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ALEXANDER VON   HUMBOLDT.                135
planned a journey to Asia, and if possible, to East
India, with what  perseverance  and trouble lie had
prepared   himself for a journey to the little-known
districts of Central Asia.    He was then excited to it
by his favourite project of travelling to these unknown
territories,   over  Kashgar  or Persia.     He freely ac-
kno wledges, that this has always "been a favourite idea
of his, and if he speaks of it now, he declares that he
regrets nothing so  much  in his old age, than that
h^ did not then carry out that cherished project.  But
the preparatory studies for that plan were not lost to
science, for they gush  forth amply in this work on
Central Asia, and give it a serious  characteristic of
profoundness and great erudition.    After the * publi-
cation of the Asiatic fragments, in 1831, twelve years
elapsed,  during which he   collected a  multitude of
fresh materials, especially the communications received
from his correspondents in Russia, entrusted with the
comparative observations, and from the physical obser-
vatory of St. Petersburg.    The entire surface of the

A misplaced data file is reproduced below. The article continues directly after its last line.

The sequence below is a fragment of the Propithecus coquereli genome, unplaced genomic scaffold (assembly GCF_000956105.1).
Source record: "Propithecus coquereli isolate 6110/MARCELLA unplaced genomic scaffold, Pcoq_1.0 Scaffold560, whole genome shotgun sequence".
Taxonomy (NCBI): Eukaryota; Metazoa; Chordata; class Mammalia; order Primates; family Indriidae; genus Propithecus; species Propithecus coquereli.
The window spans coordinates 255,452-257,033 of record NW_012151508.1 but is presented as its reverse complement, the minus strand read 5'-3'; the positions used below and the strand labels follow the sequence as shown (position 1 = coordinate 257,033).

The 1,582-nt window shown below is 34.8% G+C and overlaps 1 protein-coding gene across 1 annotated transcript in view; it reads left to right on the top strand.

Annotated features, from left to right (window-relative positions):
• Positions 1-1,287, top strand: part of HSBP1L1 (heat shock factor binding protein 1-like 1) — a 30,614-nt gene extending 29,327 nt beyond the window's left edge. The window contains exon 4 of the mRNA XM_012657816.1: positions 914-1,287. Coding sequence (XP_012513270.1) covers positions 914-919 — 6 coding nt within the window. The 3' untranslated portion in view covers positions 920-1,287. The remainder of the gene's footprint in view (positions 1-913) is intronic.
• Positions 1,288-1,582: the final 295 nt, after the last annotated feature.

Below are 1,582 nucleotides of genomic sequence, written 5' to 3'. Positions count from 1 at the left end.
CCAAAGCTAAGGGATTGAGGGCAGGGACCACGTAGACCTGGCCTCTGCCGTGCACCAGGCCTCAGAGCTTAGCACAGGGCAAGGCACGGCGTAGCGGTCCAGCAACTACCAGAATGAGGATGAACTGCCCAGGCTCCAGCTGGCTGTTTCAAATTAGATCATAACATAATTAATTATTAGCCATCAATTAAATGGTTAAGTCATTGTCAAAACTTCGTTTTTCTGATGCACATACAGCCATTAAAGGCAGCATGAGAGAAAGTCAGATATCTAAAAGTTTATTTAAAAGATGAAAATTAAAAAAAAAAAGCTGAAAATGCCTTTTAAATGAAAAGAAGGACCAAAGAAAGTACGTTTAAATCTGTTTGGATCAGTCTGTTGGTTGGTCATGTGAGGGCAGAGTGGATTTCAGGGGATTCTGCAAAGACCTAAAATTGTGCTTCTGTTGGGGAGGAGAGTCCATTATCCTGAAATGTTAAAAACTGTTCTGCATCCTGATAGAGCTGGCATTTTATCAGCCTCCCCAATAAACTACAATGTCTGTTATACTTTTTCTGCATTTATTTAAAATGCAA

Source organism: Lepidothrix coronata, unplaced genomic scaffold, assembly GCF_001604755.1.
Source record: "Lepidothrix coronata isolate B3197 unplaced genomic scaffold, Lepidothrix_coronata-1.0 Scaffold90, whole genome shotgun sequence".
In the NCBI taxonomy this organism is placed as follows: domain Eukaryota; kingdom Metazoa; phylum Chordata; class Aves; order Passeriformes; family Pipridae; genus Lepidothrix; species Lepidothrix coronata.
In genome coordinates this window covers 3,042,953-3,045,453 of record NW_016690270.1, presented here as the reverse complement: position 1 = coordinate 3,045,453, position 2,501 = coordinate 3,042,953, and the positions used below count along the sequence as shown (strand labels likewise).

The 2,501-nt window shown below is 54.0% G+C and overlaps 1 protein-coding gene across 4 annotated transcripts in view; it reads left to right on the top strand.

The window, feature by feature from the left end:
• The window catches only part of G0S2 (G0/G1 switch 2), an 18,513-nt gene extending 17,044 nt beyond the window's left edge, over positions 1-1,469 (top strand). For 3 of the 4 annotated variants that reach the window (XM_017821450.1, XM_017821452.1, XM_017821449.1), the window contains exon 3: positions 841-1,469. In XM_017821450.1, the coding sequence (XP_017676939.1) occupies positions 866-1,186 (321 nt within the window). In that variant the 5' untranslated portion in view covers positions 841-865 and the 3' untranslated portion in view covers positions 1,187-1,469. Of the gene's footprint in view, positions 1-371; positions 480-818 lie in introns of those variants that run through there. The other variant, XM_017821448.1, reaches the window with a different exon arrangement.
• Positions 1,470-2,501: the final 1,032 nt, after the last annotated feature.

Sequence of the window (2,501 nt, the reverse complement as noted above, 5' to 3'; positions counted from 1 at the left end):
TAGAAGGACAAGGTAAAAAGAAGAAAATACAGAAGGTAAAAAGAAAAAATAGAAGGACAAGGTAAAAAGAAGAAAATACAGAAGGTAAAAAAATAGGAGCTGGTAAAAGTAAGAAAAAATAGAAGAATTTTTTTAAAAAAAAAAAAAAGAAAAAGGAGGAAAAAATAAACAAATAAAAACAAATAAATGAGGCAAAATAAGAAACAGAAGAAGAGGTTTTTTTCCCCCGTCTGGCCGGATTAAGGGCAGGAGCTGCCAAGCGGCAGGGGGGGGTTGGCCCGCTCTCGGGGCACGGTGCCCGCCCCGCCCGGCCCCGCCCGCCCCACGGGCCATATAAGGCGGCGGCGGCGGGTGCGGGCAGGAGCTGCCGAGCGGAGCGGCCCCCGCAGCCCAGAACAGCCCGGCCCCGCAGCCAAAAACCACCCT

Russian tei^ritories had  been, lying  open before his
mental perceptions for twelve years, and it is, therefore,
very   natural  that  Humboldt   preferred,   instead   of
preparing* the required second edition  of his Asiatic
fragments, to write an entirely new work, which might
include the considerably increased facts of his geolo-
gical experience.    Only he was able to conceive, and
to realize  such  a work, for, Whatever he, as  a single
individual, was not able to master, was gladly prepared
for him oil all sides by the disinterested and voluntary
assistance of the most profound scholars and oriental
linguists of the Chinese, Arabic, and old Indian Zend
dialects, and by celebrated naturalists, such as Klap-
roth,* Stanislaus Julien,-f   and   Eug&xe    BumoufJ
** Klaproth prepared new notes from Chinese sources.
4* Member of the Institute of France. He gave special physi-
cal andorographical (of mountains) explanations; and Humboldt
publicly declares that he feels himself honoured by Ms iH&radship,
| Ho made ethnographical and geological investigations on pas-
Rages in the 55end books for Humboldt's work, and Humboldt himself
calls his labours moat surprising.